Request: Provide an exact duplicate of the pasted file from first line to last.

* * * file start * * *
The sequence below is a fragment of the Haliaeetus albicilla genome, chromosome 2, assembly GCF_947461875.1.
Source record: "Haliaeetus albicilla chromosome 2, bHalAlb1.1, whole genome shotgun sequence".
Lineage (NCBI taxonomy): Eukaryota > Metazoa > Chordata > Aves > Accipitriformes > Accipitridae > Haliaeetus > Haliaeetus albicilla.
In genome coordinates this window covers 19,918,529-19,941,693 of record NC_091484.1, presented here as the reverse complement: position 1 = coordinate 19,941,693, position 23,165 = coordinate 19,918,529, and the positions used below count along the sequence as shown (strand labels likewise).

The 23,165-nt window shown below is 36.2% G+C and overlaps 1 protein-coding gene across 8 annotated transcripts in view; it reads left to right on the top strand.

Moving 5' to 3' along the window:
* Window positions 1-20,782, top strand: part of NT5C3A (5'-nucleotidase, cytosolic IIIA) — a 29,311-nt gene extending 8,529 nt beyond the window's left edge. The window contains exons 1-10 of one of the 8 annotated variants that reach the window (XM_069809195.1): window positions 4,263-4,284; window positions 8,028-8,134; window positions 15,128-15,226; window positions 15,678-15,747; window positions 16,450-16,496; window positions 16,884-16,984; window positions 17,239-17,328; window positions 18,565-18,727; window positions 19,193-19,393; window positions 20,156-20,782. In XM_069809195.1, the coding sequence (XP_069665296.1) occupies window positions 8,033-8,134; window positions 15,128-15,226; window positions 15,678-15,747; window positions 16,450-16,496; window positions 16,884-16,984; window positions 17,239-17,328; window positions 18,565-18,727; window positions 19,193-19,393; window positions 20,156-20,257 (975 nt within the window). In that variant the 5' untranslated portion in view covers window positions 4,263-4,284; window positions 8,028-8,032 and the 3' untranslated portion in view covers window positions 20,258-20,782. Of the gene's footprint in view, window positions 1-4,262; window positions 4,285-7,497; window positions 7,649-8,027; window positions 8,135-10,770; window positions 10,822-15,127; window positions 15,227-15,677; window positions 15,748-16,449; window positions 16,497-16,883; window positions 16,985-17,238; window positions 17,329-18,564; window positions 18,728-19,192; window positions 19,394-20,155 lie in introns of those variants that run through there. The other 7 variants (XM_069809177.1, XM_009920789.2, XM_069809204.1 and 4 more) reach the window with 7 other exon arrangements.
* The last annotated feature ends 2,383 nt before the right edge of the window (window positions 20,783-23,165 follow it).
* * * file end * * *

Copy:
The sequence below is a fragment of the Haliaeetus albicilla genome, chromosome 2, assembly GCF_947461875.1.
Source record: "Haliaeetus albicilla chromosome 2, bHalAlb1.1, whole genome shotgun sequence".
Lineage (NCBI taxonomy): Eukaryota > Metazoa > Chordata > Aves > Accipitriformes > Accipitridae > Haliaeetus > Haliaeetus albicilla.
In genome coordinates this window covers 19,918,529-19,941,693 of record NC_091484.1, presented here as the reverse complement: position 1 = coordinate 19,941,693, position 23,165 = coordinate 19,918,529, and the positions used below count along the sequence as shown (strand labels likewise).

The 23,165-nt window shown below is 36.2% G+C and overlaps 1 protein-coding gene across 8 annotated transcripts in view; it reads left to right on the top strand.

Moving 5' to 3' along the window:
* Window positions 1-20,782, top strand: part of NT5C3A (5'-nucleotidase, cytosolic IIIA) — a 29,311-nt gene extending 8,529 nt beyond the window's left edge. The window contains exons 1-10 of one of the 8 annotated variants that reach the window (XM_069809195.1): window positions 4,263-4,284; window positions 8,028-8,134; window positions 15,128-15,226; window positions 15,678-15,747; window positions 16,450-16,496; window positions 16,884-16,984; window positions 17,239-17,328; window positions 18,565-18,727; window positions 19,193-19,393; window positions 20,156-20,782. In XM_069809195.1, the coding sequence (XP_069665296.1) occupies window positions 8,033-8,134; window positions 15,128-15,226; window positions 15,678-15,747; window positions 16,450-16,496; window positions 16,884-16,984; window positions 17,239-17,328; window positions 18,565-18,727; window positions 19,193-19,393; window positions 20,156-20,257 (975 nt within the window). In that variant the 5' untranslated portion in view covers window positions 4,263-4,284; window positions 8,028-8,032 and the 3' untranslated portion in view covers window positions 20,258-20,782. Of the gene's footprint in view, window positions 1-4,262; window positions 4,285-7,497; window positions 7,649-8,027; window positions 8,135-10,770; window positions 10,822-15,127; window positions 15,227-15,677; window positions 15,748-16,449; window positions 16,497-16,883; window positions 16,985-17,238; window positions 17,329-18,564; window positions 18,728-19,192; window positions 19,394-20,155 lie in introns of those variants that run through there. The other 7 variants (XM_069809177.1, XM_009920789.2, XM_069809204.1 and 4 more) reach the window with 7 other exon arrangements.
* The last annotated feature ends 2,383 nt before the right edge of the window (window positions 20,783-23,165 follow it).